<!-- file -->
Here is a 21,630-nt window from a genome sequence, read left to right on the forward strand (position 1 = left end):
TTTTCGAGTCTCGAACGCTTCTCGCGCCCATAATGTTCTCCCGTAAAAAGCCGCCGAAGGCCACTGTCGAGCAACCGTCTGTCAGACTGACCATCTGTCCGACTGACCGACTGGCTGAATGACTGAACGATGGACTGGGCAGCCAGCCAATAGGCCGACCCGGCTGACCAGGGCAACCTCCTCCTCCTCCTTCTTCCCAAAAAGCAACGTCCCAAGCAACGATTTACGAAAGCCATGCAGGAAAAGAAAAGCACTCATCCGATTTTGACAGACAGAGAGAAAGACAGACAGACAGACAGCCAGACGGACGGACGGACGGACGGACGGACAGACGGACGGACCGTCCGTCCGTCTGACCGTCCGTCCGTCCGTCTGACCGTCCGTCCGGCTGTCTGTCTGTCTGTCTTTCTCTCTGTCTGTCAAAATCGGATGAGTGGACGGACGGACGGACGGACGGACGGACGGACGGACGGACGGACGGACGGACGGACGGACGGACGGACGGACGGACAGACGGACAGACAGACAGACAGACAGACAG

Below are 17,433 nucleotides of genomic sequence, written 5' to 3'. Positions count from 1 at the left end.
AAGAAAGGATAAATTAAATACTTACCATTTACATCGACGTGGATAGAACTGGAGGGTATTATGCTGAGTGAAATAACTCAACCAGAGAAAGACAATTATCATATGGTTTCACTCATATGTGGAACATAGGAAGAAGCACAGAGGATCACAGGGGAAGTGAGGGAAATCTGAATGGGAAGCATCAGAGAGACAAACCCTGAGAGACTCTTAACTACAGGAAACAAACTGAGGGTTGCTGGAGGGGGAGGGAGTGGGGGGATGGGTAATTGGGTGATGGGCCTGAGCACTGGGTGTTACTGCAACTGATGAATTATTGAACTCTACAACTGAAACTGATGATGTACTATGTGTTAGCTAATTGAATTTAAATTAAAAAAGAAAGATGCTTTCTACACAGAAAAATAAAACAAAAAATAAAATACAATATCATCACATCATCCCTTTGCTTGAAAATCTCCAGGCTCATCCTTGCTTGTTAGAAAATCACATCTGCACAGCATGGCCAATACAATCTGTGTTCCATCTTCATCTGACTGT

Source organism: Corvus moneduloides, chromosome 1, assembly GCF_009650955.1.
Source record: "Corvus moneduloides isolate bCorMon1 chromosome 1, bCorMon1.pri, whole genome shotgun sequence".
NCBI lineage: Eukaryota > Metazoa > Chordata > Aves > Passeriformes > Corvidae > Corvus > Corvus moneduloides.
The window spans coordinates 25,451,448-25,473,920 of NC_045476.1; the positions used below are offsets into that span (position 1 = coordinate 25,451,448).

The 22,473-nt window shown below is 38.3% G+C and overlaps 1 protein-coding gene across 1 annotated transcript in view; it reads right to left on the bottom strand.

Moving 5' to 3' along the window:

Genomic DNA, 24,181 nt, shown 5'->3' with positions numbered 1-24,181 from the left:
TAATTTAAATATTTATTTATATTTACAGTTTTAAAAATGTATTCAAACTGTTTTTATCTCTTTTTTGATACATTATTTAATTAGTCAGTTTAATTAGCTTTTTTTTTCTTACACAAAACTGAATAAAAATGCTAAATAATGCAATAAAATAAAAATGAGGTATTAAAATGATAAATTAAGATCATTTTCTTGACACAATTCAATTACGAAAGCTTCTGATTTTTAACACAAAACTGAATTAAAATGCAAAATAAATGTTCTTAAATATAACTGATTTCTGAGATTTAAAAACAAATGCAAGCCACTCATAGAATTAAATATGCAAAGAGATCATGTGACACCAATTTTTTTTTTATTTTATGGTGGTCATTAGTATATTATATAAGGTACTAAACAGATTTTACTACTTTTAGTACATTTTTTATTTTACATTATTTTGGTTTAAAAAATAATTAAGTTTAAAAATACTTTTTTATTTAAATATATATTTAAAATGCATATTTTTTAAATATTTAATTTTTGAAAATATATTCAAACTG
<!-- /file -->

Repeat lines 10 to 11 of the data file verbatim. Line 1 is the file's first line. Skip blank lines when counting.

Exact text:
Moving 5' to 3' along the window:

Genomic DNA, 24,181 nt, shown 5'->3' with positions numbered 1-24,181 from the left: